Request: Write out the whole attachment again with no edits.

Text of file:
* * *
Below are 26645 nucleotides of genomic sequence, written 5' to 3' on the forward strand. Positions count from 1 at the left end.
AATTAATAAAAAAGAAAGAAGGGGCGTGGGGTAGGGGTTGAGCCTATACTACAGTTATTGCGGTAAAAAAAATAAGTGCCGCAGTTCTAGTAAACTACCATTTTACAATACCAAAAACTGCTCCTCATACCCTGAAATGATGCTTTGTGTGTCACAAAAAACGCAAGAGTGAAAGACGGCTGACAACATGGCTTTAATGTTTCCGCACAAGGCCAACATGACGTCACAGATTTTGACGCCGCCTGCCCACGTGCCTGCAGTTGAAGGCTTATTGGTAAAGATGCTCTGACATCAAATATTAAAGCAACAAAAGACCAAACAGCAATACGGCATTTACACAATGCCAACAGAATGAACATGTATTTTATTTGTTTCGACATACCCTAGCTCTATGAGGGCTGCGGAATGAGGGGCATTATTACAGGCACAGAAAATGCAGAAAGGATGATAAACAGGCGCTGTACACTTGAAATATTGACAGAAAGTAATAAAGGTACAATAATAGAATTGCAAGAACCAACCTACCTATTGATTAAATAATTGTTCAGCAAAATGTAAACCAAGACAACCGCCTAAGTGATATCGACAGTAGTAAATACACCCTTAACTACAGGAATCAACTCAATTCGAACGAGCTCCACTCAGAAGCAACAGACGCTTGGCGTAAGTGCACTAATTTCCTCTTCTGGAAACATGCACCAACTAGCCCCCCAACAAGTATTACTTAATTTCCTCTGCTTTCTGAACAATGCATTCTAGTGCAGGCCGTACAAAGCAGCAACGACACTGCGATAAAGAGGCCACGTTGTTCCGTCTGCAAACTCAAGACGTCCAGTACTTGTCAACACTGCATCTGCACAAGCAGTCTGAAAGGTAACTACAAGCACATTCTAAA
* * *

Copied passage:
Below are 26645 nucleotides of genomic sequence, written 5' to 3' on the forward strand. Positions count from 1 at the left end.
AATTAATAAAAAAGAAAGAAGGGGCGTGGGGTAGGGGTTGAGCCTATACTACAGTTATTGCGGTAAAAAAAATAAGTGCCGCAGTTCTAGTAAACTACCATTTTACAATACCAAAAACTGCTCCTCATACCCTGAAATGATGCTTTGTGTGTCACAAAAAACGCAAGAGTGAAAGACGGCTGACAACATGGCTTTAATGTTTCCGCACAAGGCCAACATGACGTCACAGATTTTGACGCCGCCTGCCCACGTGCCTGCAGTTGAAGGCTTATTGGTAAAGATGCTCTGACATCAAATATTAAAGCAACAAAAGACCAAACAGCAATACGGCATTTACACAATGCCAACAGAATGAACATGTATTTTATTTGTTTCGACATACCCTAGCTCTATGAGGGCTGCGGAATGAGGGGCATTATTACAGGCACAGAAAATGCAGAAAGGATGATAAACAGGCGCTGTACACTTGAAATATTGACAGAAAGTAATAAAGGTACAATAATAGAATTGCAAGAACCAACCTACCTATTGATTAAATAATTGTTCAGCAAAATGTAAACCAAGACAACCGCCTAAGTGATATCGACAGTAGTAAATACACCCTTAACTACAGGAATCAACTCAATTCGAACGAGCTCCACTCAGAAGCAACAGACGCTTGGCGTAAGTGCACTAATTTCCTCTTCTGGAAACATGCACCAACTAGCCCCCCAACAAGTATTACTTAATTTCCTCTGCTTTCTGAACAATGCATTCTAGTGCAGGCCGTACAAAGCAGCAACGACACTGCGATAAAGAGGCCACGTTGTTCCGTCTGCAAACTCAAGACGTCCAGTACTTGTCAACACTGCATCTGCACAAGCAGTCTGAAAGGTAACTACAAGCACATTCTAAA